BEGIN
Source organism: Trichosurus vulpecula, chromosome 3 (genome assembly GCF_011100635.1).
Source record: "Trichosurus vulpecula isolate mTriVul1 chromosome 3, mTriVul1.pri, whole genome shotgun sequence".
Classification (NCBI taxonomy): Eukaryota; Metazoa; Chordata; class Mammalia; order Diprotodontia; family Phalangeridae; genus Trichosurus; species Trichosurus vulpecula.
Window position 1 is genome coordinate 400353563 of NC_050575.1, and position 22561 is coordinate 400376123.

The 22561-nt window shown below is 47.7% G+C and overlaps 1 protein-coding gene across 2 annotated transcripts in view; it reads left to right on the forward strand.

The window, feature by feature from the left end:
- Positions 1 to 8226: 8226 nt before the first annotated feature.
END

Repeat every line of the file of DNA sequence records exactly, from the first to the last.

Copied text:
Source organism: Trichosurus vulpecula, chromosome 3 (genome assembly GCF_011100635.1).
Source record: "Trichosurus vulpecula isolate mTriVul1 chromosome 3, mTriVul1.pri, whole genome shotgun sequence".
Classification (NCBI taxonomy): Eukaryota; Metazoa; Chordata; class Mammalia; order Diprotodontia; family Phalangeridae; genus Trichosurus; species Trichosurus vulpecula.
Window position 1 is genome coordinate 400353563 of NC_050575.1, and position 22561 is coordinate 400376123.

The 22561-nt window shown below is 47.7% G+C and overlaps 1 protein-coding gene across 2 annotated transcripts in view; it reads left to right on the forward strand.

The window, feature by feature from the left end:
- Positions 1 to 8226: 8226 nt before the first annotated feature.